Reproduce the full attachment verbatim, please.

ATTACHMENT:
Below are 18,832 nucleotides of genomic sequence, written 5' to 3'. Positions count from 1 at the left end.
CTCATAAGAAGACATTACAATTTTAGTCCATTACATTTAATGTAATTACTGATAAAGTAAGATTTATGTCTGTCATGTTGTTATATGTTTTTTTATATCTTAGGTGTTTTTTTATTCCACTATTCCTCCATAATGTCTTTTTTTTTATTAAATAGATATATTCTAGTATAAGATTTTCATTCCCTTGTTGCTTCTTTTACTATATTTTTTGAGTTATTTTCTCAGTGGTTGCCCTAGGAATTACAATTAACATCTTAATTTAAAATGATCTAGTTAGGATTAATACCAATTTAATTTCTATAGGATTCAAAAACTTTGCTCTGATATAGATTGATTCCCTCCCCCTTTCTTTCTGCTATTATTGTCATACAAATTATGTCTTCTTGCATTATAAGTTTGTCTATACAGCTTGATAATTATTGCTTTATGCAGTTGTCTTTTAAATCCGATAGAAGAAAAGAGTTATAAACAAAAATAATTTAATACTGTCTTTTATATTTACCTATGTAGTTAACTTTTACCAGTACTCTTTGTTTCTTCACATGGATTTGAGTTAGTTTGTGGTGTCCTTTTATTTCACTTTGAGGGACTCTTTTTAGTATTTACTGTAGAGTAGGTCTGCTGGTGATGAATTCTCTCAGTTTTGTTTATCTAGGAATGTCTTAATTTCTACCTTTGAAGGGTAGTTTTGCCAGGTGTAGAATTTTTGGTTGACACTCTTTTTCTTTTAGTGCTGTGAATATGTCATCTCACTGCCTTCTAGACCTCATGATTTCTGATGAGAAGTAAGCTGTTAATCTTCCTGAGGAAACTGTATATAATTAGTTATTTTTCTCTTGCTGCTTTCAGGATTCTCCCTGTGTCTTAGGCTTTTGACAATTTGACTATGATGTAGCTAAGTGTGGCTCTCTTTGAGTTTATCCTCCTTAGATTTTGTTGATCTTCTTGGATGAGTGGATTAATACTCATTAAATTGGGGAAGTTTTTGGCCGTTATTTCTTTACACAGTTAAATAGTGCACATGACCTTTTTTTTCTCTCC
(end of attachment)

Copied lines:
Below are 18,832 nucleotides of genomic sequence, written 5' to 3'. Positions count from 1 at the left end.
CTCATAAGAAGACATTACAATTTTAGTCCATTACATTTAATGTAATTACTGATAAAGTAAGATTTATGTCTGTCATGTTGTTATATGTTTTTTTATATCTTAGGTGTTTTTTTATTCCACTATTCCTCCATAATGTCTTTTTTTTTATTAAATAGATATATTCTAGTATAAGATTTTCATTCCCTTGTTGCTTCTTTTACTATATTTTTTGAGTTATTTTCTCAGTGGTTGCCCTAGGAATTACAATTAACATCTTAATTTAAAATGATCTAGTTAGGATTAATACCAATTTAATTTCTATAGGATTCAAAAACTTTGCTCTGATATAGATTGATTCCCTCCCCCTTTCTTTCTGCTATTATTGTCATACAAATTATGTCTTCTTGCATTATAAGTTTGTCTATACAGCTTGATAATTATTGCTTTATGCAGTTGTCTTTTAAATCCGATAGAAGAAAAGAGTTATAAACAAAAATAATTTAATACTGTCTTTTATATTTACCTATGTAGTTAACTTTTACCAGTACTCTTTGTTTCTTCACATGGATTTGAGTTAGTTTGTGGTGTCCTTTTATTTCACTTTGAGGGACTCTTTTTAGTATTTACTGTAGAGTAGGTCTGCTGGTGATGAATTCTCTCAGTTTTGTTTATCTAGGAATGTCTTAATTTCTACCTTTGAAGGGTAGTTTTGCCAGGTGTAGAATTTTTGGTTGACACTCTTTTTCTTTTAGTGCTGTGAATATGTCATCTCACTGCCTTCTAGACCTCATGATTTCTGATGAGAAGTAAGCTGTTAATCTTCCTGAGGAAACTGTATATAATTAGTTATTTTTCTCTTGCTGCTTTCAGGATTCTCCCTGTGTCTTAGGCTTTTGACAATTTGACTATGATGTAGCTAAGTGTGGCTCTCTTTGAGTTTATCCTCCTTAGATTTTGTTGATCTTCTTGGATGAGTGGATTAATACTCATTAAATTGGGGAAGTTTTTGGCCGTTATTTCTTTACACAGTTAAATAGTGCACATGACCTTTTTTTTCTCTCC